Jewish Studies At The University
Rare Seventh-Year Bread Stamp
- Courtesy of the Israel Antiquities Authority.
This bread stamp was discovered during the excavations of Horbat Kfar Samir-“Castra,” at the city of Haifa’s south-west entrance, in 2000. Dr. Gerald Finkielsztejn of the Department of Archaeology directed the dig on behalf of the Israel Antiquities Authority. The Hebrew word ùáòéú, shvi’it, meaning “seventh”—apparently a reference to Shmita, the seventh year, when according to biblical dictate the land is supposed to lie fallow—appears clearly in retrograde writing on the die in order to be normally read on the bread.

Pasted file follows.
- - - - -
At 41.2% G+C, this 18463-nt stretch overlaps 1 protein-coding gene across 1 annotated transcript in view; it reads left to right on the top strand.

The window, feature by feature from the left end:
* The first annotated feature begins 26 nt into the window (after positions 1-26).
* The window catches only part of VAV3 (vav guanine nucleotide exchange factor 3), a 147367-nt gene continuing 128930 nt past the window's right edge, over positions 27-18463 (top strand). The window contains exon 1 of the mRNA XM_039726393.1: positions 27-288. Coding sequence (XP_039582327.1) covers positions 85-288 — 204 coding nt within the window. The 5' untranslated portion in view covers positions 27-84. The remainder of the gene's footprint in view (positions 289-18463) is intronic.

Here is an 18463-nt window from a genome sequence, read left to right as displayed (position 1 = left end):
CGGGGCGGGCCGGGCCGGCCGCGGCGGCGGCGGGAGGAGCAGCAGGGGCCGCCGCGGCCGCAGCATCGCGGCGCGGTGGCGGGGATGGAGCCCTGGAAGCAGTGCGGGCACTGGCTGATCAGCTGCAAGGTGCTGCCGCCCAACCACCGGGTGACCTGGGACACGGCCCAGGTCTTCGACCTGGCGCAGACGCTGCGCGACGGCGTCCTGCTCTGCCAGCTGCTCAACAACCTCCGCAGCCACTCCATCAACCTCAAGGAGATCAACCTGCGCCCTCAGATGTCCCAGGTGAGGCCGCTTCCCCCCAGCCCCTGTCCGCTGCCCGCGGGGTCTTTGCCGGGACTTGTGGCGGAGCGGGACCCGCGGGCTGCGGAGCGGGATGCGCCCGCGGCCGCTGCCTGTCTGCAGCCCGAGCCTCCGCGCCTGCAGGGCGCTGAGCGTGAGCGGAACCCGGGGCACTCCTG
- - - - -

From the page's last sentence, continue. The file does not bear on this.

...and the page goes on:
to Finkielsztejn, the context does not allow a precise dating in the span of the
2nd-6th centuries CE, a period of time known as the mishnaic and talmudic
periods. He stated, though, that the stamp was definitely related to
the Shnat Shmita, the Shmita year, though its exact aim was not yet known.
David Amit of the I.A.A. is currently studying the artifact.
of the stamp, very coincidentally, came during the observance of the Shmita year
in Israel. The Chief Rabbi of Haifa, Rabbi Shaar-Yeshuv Cohen, who is a member
of the University’s Board of Governors, took advantage of the rare find at the
time to stamp a loaf of bread prior to its baking.